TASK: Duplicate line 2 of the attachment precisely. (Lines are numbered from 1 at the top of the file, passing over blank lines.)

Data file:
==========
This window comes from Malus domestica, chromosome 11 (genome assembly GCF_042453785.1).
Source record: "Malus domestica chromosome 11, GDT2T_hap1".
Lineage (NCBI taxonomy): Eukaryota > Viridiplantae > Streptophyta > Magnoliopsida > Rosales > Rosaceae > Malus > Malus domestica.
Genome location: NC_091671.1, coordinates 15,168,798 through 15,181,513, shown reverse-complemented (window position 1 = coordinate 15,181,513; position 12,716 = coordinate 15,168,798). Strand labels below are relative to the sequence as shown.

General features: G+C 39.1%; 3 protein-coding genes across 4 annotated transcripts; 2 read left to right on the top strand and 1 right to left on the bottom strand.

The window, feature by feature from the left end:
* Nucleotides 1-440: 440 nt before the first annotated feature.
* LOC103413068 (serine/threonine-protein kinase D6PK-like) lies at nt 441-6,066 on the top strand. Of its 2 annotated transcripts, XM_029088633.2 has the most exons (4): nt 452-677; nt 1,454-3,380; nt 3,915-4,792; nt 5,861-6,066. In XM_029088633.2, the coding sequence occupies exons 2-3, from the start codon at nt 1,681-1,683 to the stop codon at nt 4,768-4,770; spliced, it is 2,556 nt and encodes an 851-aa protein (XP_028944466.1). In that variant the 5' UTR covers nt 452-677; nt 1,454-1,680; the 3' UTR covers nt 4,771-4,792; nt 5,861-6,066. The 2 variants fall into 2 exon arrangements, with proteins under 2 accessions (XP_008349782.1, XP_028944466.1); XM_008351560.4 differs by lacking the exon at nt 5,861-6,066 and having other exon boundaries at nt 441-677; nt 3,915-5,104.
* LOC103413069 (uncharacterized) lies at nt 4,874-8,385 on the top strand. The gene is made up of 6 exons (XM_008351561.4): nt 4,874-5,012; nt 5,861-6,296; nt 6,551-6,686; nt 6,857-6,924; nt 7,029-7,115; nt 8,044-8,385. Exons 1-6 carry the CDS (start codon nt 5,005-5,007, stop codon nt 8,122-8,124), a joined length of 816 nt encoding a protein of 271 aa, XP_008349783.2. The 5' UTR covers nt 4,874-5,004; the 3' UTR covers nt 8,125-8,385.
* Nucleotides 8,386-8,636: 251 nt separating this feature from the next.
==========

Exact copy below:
Source record: "Malus domestica chromosome 11, GDT2T_hap1".